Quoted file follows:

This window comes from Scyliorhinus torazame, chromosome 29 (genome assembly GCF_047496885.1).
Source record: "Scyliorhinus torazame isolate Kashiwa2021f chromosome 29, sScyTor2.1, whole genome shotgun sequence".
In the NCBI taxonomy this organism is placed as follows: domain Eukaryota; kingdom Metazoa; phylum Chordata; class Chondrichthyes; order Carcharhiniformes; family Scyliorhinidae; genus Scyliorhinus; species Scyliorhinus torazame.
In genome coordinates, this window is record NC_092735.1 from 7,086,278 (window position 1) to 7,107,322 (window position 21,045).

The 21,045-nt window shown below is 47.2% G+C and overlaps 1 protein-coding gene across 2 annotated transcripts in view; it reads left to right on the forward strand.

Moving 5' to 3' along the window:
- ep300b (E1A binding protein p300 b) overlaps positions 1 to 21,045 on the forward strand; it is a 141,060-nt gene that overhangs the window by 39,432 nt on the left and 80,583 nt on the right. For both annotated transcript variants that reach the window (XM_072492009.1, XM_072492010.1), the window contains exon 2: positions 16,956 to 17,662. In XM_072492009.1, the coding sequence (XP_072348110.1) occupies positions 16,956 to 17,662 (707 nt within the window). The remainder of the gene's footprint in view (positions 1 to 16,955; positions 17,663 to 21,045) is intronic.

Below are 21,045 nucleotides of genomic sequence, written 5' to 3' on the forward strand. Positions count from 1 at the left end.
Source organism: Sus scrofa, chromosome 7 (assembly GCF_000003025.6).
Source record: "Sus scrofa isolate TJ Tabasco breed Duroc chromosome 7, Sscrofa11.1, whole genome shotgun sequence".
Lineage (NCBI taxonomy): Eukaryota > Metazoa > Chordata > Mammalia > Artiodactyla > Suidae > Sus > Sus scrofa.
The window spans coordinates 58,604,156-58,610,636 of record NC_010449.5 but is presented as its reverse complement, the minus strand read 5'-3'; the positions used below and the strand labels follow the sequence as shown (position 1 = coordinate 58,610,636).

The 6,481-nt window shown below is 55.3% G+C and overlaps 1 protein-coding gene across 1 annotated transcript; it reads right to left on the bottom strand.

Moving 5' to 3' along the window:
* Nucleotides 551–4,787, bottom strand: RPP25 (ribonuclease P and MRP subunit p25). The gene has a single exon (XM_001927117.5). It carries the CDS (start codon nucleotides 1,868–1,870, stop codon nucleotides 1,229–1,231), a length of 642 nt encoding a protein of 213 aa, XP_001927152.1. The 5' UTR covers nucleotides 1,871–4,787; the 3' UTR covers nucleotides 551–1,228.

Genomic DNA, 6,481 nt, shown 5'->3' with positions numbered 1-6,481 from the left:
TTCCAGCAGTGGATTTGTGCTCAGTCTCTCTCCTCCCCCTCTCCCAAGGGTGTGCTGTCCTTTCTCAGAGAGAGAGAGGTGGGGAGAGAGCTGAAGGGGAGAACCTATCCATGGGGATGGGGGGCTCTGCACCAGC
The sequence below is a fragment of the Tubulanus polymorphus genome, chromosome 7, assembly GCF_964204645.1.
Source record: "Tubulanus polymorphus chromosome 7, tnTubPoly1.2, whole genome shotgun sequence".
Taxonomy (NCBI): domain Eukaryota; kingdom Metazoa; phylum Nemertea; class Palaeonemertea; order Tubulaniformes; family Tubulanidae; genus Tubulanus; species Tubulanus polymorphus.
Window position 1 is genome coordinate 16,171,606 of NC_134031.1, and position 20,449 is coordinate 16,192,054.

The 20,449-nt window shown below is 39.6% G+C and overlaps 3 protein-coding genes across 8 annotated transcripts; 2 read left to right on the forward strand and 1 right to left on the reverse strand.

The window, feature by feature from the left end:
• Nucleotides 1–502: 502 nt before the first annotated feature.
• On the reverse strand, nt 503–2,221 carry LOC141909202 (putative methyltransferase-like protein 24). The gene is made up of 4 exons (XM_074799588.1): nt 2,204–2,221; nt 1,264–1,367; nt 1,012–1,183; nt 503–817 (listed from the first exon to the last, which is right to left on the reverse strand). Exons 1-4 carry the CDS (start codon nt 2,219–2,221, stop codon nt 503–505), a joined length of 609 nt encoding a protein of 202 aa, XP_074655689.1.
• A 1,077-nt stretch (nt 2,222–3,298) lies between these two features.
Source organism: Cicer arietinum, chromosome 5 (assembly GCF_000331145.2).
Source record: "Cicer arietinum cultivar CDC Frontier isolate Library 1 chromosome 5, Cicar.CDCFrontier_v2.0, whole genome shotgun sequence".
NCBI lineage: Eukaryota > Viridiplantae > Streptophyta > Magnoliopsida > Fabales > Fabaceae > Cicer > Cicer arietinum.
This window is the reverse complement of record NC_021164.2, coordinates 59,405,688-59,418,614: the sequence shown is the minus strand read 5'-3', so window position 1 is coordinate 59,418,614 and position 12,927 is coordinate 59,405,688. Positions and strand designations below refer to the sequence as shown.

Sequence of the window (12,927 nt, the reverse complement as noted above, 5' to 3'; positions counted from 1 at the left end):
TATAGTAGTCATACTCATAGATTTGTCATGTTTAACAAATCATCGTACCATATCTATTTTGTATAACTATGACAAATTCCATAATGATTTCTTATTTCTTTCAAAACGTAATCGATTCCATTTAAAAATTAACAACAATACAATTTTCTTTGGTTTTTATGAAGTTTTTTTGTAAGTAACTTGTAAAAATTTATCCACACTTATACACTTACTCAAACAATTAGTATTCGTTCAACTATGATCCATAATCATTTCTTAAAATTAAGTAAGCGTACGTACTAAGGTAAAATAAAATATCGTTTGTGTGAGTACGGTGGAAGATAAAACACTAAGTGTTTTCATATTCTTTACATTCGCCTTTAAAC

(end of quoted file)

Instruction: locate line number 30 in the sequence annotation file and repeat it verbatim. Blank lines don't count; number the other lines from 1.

This window is the reverse complement of record NC_021164.2, coordinates 59,405,688-59,418,614: the sequence shown is the minus strand read 5'-3', so window position 1 is coordinate 59,418,614 and position 12,927 is coordinate 59,405,688. Positions and strand designations below refer to the sequence as shown.